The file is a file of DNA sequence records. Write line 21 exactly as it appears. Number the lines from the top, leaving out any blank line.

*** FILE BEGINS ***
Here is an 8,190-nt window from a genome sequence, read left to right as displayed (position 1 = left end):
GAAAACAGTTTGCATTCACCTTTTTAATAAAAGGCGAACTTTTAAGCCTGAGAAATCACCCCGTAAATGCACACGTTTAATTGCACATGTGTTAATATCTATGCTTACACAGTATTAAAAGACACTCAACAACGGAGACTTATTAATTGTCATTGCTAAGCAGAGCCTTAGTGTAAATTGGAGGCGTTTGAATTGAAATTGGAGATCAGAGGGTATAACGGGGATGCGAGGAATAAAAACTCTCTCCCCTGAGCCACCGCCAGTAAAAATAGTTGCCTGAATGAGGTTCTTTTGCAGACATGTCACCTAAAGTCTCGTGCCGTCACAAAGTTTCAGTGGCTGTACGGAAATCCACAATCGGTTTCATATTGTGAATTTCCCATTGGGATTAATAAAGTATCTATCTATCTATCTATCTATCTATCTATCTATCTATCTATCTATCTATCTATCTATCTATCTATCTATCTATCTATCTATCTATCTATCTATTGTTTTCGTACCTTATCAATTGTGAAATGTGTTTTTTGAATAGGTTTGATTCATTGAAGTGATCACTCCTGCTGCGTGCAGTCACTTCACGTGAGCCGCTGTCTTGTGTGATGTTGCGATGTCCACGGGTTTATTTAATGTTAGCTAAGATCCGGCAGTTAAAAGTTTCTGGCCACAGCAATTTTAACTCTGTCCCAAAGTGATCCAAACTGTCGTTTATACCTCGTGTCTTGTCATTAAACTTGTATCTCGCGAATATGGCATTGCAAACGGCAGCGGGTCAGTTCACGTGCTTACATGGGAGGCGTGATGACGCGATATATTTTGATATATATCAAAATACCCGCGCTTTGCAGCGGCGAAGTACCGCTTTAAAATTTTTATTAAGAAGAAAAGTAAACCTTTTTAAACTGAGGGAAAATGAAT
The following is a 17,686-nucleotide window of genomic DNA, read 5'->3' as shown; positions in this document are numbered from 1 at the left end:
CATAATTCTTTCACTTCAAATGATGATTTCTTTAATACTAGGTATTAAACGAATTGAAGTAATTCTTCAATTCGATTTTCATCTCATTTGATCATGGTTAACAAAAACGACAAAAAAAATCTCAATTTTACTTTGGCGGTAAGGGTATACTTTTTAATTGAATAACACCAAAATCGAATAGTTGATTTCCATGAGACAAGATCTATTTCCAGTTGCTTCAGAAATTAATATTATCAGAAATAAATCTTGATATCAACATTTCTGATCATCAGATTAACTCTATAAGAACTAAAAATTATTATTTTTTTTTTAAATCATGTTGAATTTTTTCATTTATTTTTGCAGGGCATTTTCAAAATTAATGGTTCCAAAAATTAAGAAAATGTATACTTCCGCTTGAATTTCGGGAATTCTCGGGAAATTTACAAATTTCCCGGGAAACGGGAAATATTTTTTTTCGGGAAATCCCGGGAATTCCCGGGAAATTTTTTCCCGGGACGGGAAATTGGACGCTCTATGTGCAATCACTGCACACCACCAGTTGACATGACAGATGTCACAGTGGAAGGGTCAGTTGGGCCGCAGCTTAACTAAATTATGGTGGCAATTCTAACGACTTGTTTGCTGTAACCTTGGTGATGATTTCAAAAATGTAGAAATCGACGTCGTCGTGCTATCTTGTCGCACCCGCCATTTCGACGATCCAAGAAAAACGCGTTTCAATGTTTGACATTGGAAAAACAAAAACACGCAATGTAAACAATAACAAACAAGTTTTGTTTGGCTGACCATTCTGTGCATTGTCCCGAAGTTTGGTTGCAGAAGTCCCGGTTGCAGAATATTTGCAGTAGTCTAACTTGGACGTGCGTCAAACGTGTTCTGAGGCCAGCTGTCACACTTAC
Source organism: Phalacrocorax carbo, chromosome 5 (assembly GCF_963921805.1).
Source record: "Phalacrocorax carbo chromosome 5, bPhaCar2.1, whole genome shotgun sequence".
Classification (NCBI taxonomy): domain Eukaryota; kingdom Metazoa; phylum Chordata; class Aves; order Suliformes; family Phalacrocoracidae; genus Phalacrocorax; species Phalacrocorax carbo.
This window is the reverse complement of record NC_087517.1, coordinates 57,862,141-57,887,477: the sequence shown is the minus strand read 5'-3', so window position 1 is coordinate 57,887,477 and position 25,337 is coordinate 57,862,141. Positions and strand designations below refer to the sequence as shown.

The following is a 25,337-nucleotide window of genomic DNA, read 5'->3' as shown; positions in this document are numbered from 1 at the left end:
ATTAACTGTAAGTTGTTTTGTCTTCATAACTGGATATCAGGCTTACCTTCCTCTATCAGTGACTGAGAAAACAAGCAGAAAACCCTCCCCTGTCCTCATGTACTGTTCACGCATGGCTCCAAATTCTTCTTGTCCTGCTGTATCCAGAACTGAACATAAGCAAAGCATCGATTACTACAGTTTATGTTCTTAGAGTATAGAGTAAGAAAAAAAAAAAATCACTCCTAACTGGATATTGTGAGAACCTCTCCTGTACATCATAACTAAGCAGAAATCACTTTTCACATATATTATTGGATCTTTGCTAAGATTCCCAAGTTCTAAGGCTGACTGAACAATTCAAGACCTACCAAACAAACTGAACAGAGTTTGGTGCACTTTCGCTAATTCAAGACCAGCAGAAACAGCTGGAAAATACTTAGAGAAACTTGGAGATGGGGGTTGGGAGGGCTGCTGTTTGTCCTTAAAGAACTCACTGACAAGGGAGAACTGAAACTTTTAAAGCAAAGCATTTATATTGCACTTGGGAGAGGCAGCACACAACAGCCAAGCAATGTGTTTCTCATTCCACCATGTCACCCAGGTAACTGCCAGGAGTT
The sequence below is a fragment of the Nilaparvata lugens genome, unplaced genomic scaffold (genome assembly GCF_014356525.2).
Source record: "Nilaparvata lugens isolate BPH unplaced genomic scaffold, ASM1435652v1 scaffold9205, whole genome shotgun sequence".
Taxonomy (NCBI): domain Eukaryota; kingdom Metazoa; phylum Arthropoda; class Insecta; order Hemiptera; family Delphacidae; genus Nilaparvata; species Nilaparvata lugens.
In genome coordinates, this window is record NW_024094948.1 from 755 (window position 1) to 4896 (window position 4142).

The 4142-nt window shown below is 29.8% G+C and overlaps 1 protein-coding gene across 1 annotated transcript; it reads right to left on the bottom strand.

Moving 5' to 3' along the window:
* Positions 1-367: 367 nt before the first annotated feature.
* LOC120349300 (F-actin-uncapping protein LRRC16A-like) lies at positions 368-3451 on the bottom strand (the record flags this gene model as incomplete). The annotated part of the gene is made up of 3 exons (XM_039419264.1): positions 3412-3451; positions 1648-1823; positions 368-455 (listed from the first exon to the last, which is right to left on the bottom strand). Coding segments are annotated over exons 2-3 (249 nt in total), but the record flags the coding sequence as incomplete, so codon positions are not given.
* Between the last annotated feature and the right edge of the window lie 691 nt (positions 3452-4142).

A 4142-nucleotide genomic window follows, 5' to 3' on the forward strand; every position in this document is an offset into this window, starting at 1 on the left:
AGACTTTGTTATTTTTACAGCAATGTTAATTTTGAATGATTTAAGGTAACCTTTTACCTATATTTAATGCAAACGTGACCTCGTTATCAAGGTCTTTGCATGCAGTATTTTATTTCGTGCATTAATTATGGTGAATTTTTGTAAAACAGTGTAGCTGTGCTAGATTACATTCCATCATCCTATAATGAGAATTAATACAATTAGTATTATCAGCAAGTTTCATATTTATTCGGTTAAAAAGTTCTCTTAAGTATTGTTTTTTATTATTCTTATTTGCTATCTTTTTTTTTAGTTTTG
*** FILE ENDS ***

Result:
AGACTTTGTTATTTTTACAGCAATGTTAATTTTGAATGATTTAAGGTAACCTTTTACCTATATTTAATGCAAACGTGACCTCGTTATCAAGGTCTTTGCATGCAGTATTTTATTTCGTGCATTAATTATGGTGAATTTTTGTAAAACAGTGTAGCTGTGCTAGATTACATTCCATCATCCTATAATGAGAATTAATACAATTAGTATTATCAGCAAGTTTCATATTTATTCGGTTAAAAAGTTCTCTTAAGTATTGTTTTTTATTATTCTTATTTGCTATCTTTTTTTTTAGTTTTG